While the correlation coefficient cannot capture non-linear relationships, it is a good way to start figuring out how variables are related. In Pandas, we can easily calculate the correlations between any columns in a dataframe:

```
# Find all correlations with the score and sort
correlations_data = data.corr()['score'].sort_values()
```

The most negative (left) and positive (right) correlations with the target:

There are several strong negative correlations between the features and the target with the most negative the different categories of EUI (these measures vary slightly in how they are calculated). The EUI — Energy Use Intensity — is the amount of energy used by a building divided by the square footage of the buildings. It is meant to be a measure of the efficiency of a building with a lower score being better. Intuitively, these correlations make sense: as the EUI increases, the Energy Star Score tends to decrease.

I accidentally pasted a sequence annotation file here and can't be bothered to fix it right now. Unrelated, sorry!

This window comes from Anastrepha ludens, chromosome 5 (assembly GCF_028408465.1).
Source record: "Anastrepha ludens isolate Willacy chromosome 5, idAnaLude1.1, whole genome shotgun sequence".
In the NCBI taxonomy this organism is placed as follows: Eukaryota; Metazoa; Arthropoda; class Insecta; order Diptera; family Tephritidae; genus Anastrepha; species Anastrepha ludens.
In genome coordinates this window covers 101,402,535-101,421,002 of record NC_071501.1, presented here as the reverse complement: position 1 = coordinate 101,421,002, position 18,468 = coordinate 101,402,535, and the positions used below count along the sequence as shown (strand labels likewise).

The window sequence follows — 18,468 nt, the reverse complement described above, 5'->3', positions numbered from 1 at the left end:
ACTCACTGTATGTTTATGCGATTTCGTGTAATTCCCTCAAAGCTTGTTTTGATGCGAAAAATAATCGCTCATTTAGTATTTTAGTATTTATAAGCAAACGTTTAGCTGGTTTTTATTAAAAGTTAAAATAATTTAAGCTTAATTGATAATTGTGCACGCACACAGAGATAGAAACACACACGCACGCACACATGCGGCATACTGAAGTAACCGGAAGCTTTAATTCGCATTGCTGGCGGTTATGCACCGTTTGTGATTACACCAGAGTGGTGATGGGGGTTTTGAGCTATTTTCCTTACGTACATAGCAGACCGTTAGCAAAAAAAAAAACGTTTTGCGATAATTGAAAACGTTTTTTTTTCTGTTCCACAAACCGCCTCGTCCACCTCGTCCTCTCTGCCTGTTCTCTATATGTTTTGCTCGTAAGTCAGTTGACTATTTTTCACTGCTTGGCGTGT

To visualize relationships between two continuous variables, we use scatterplots. We can include additional information, such as a categorical variable, in the color of the points. For example, the following plot shows the Energy Star Score vs. Site EUI colored by the building type:

This plot lets us visualize what a correlation coefficient of -0.7 looks like. As the Site EUI decreases, the Energy Star Score increases, a relationship that holds steady across the building types.

The final exploratory plot we will make is known as the Pairs Plot. This is a great exploration tool because it lets us see relationships between multiple pairs of variables as well as distributions of single variables. Here we are using the seaborn visualization library and the `PairGrid`

function to create a Pairs Plot with scatterplots on the upper triangle, histograms on the diagonal, and 2D kernel density plots and correlation coefficients on the lower triangle.

```
# Extract the columns to plot
plot_data = features[['score', 'Site EUI (kBtu/ft²)',
'Weather Normalized Source EUI (kBtu/ft²)',
'log_Total GHG Emissions (Metric Tons CO2e)']]
# Replace the inf with nan
plot_data = plot_data.replace({np.inf: np.nan, -np.inf: np.nan})
# Rename columns
plot_data = plot_data.rename(columns = {'Site EUI (kBtu/ft²)': 'Site EUI',
'Weather Normalized Source EUI (kBtu/ft²)': 'Weather Norm EUI',